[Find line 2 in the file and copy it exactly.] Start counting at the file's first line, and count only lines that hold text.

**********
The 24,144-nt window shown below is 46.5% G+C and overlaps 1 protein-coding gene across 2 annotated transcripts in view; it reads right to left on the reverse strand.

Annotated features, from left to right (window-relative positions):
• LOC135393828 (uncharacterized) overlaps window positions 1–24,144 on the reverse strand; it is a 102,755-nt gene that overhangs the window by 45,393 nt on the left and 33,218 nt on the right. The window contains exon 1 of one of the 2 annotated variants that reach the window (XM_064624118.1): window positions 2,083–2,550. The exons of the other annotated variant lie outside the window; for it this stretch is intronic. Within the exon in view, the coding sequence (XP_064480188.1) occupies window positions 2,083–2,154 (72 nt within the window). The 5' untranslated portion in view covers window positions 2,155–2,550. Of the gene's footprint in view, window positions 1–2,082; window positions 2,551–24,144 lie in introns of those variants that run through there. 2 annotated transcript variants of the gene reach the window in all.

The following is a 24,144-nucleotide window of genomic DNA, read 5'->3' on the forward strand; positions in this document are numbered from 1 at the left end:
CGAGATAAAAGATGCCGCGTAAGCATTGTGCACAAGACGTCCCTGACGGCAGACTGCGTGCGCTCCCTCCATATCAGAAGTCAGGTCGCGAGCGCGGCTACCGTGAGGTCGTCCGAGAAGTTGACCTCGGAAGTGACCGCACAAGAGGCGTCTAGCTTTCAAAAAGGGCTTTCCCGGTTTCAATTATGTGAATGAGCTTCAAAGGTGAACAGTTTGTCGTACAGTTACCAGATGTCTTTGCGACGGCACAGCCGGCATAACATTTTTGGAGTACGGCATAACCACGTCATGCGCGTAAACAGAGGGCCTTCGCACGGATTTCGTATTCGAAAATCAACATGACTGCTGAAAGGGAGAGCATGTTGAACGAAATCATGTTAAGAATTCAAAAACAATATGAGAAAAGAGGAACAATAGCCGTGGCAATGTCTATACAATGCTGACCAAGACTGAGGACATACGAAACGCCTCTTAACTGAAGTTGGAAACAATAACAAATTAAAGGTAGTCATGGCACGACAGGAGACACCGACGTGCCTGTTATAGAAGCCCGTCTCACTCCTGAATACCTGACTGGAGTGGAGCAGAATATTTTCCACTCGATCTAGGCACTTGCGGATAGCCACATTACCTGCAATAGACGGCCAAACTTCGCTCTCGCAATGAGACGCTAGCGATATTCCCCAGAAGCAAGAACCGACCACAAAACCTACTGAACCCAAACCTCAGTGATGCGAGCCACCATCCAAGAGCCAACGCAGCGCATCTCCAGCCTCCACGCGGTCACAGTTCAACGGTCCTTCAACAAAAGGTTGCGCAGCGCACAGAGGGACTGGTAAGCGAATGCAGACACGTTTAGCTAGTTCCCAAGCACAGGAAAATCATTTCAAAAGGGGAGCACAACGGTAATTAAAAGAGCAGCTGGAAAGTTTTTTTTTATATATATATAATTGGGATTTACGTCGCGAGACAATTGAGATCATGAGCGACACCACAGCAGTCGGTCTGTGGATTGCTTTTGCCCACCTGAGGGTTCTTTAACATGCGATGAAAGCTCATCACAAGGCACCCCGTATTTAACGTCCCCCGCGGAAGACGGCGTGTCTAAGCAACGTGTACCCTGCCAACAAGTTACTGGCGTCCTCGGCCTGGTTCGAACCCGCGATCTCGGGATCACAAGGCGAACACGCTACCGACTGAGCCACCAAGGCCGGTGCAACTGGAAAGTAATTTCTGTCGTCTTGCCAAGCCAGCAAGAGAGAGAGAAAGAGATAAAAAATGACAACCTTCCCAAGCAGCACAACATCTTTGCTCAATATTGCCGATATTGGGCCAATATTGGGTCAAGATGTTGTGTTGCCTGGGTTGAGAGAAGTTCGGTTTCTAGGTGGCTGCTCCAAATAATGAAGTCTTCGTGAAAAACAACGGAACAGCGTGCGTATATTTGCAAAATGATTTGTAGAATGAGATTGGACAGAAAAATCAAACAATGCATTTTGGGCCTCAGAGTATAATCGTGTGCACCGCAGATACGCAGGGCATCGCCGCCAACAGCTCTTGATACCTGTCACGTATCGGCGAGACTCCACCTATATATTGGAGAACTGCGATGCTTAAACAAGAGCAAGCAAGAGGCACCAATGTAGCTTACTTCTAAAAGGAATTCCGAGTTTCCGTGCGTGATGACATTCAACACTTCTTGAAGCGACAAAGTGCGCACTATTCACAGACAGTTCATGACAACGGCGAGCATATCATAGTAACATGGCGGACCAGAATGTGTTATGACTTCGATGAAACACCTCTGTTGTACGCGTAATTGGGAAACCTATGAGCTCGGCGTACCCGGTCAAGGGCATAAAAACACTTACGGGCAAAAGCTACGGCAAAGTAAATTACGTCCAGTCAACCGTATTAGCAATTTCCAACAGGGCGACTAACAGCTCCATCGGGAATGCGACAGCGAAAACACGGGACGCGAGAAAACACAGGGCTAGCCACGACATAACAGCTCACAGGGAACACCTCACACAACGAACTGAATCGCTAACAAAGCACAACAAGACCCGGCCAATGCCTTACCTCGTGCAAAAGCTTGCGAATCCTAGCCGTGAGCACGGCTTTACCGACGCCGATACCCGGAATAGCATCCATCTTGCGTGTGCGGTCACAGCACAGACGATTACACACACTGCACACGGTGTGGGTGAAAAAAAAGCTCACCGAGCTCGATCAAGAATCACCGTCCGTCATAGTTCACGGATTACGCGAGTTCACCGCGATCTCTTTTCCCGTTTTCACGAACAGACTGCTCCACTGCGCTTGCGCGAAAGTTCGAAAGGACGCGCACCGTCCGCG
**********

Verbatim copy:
Annotated features, from left to right (window-relative positions):